92-year-old photographer captures images of talent close to home.

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Some careers won’t end no matter how hard someone tries to retire. Take the example of 92-yearold Clyde May. For more than 50 years, May had a thriving business as a photographer, working in the era when film was developed in a dark room and the concept of having a lens on a phone was unheard of. He learned his way around f-stops and zoom lenses while developing an eye for an image as the assistant director of advertising for the Florida Citrus Commission. After deciding to break out on his own, May researched business climates and decided on Atlanta. In 1963, he moved his wife and two young children to town and set up his own studio in Midtown where his assignments included commercial advertising shots and food photography for local companies and agencies.

“I did that for 37 years and was known for my technical expertise,” May recalls.

About 12 years ago, May closed his studio and retired. “I got out just in time,” he says with a laugh. “Computers were coming in and changing that whole world. So I sold the studio and the equipment.”

Well, not quite all the equipment. May kept a few favorite cameras to take photos for his own enjoyment. Over the years, he’s continued to add to an extensive collection of travel slides, and he still shoots subjects that appeal to his artistic eye. Six years ago, he moved to Buckhead’s Canterbury Court, a continuing care retirement community on Peachtree Road, where he found a wealth of intriguing subjects to put in front of his lens.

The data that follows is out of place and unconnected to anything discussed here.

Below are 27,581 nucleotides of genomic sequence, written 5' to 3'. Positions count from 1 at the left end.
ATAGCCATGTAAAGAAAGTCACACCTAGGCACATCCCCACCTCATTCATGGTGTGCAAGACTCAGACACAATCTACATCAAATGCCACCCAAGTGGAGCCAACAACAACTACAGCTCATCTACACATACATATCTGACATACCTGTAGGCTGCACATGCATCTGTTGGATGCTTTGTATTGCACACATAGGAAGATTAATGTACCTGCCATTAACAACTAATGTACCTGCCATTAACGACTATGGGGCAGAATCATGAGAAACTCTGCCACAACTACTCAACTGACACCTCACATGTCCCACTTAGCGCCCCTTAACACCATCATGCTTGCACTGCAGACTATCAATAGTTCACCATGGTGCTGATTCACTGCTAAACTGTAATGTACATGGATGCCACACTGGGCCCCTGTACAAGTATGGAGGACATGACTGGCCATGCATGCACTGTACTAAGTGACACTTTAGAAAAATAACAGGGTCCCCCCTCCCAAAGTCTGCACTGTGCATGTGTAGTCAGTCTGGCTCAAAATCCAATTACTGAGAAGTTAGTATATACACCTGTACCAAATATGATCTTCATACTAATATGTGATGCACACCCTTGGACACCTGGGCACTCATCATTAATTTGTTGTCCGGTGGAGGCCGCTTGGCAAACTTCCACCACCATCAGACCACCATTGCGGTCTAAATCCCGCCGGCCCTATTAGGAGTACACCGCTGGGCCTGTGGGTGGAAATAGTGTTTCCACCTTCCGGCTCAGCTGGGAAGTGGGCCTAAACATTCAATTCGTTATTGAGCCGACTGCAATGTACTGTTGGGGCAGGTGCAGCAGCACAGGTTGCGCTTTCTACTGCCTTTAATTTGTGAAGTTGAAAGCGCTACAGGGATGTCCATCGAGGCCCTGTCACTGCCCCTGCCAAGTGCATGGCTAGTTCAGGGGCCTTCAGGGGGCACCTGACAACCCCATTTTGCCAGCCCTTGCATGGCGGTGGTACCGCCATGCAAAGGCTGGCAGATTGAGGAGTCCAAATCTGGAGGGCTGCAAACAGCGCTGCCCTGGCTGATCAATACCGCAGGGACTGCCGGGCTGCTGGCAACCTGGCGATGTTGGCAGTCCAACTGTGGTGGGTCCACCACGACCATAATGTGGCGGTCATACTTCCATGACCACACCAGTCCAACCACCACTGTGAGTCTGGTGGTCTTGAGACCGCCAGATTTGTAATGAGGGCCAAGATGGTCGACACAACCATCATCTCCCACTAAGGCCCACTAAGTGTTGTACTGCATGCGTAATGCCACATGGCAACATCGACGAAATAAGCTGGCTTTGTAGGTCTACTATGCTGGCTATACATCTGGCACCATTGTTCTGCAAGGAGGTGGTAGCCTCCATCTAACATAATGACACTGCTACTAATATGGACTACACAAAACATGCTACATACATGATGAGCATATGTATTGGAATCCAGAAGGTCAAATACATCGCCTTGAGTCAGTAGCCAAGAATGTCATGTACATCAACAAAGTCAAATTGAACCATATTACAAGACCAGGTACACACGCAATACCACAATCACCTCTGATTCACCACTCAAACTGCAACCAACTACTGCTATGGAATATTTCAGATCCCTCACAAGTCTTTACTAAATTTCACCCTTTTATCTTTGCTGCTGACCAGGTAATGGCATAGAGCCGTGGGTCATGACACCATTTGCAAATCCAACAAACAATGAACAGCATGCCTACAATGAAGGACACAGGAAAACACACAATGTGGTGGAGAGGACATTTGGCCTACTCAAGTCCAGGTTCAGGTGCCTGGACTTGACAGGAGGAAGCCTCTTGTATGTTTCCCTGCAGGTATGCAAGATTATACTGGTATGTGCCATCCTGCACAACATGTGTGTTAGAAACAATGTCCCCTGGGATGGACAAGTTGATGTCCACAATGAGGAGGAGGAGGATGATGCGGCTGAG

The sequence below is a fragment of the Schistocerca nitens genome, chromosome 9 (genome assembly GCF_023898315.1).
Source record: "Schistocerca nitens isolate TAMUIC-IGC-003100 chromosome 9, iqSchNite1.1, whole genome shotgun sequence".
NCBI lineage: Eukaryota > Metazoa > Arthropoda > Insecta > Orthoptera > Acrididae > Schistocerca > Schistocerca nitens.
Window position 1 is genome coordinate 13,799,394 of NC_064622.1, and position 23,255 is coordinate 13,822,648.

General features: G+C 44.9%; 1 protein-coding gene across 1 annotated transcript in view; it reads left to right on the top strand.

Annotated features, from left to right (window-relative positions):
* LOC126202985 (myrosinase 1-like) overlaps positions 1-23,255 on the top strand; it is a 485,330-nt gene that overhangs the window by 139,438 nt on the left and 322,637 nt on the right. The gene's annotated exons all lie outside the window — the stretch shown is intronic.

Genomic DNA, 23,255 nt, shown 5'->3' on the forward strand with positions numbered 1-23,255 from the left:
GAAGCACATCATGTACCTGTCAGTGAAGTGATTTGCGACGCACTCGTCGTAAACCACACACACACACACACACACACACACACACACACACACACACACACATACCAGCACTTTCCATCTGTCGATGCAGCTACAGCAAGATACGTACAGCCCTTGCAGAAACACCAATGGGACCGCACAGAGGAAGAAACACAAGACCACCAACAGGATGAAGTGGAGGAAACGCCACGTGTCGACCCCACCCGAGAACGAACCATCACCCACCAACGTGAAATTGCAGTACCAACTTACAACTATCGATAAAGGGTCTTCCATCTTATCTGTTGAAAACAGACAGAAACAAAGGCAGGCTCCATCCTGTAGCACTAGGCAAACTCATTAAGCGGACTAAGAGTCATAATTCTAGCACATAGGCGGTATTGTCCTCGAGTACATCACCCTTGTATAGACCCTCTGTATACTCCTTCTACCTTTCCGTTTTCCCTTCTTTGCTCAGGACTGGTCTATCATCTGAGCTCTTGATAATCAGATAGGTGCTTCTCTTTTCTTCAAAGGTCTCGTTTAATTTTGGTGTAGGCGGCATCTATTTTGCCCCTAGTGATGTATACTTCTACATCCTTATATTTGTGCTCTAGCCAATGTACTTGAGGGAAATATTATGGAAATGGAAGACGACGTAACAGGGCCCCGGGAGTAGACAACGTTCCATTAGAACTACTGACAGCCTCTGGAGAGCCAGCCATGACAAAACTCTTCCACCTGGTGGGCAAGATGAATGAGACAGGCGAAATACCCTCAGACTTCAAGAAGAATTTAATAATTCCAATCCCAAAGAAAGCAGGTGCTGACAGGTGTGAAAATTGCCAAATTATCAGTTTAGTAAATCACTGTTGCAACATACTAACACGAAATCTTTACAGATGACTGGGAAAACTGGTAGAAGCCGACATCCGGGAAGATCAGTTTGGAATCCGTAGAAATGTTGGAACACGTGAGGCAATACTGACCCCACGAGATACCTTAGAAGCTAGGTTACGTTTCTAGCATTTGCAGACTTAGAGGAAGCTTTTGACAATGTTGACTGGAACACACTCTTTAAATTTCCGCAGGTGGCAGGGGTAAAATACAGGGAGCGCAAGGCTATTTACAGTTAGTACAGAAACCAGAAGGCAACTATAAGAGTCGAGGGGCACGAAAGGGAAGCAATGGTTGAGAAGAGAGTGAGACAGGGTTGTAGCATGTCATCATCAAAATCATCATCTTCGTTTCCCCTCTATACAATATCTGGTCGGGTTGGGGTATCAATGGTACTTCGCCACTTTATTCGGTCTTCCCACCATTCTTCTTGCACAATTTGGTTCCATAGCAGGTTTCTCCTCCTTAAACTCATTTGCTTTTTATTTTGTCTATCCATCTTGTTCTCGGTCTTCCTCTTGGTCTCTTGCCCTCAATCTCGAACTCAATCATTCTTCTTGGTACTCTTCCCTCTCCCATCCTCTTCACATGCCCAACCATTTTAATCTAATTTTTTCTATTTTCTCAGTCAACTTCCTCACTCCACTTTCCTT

“There are so many unique personalities,” May says. “We have a publication we put out monthly called Canterbury Tales, so I started taking some photographs of interesting people for that.” May took a portrait of a fellow resident who was celebrating her 100th birthday, and soon after it appeared in the Canterbury newsletter, there were requests to do others.

“At first, I thought of it like doing a gallery of portraits, but then my wife came up with the idea of making it a gallery of talents, since there are so many talented people here,” May says. “And not long after that, someone said, ‘Why not do a book?’”

Last fall, in conjunction with the 50th anniversary of Canterbury Court, May put his collected portraits into a glossy coffee table book, A Gallery of Talents. All of the subjects were posed in either their apartments or in the building’s community room. Each page glows with a colorful portrait of a Canterbury resident shown with a visual that connects to his or her talent: Mary Archer is viewed across the open strings of a baby grand piano; Edith Wright is at work at her painting table, surrounded by brushes, papers and finished artworks; model shipbuilder Willem Westerman shows off two of his finished Viking boats.

“Talented people who have honed their gifts by years of dedication to the service of beauty are pictured here,” writes resident Margaret Langford in her introduction to the book. “Clyde May, through his own artist’s eye, has captured the essence of these Canterbury Court residents.”

The book has become a bit of a collector’s item, selling to residents and families as well as May’s friends who appreciate the talent he’s still putting to good use. “Everyone,” May says, “has been very receptive.”

Copies of the book sell for $100 and are available by contacting Canterbury Court: 404.261.6611.

STORY: H.M. Cauley
PHOTO: Sara Hanna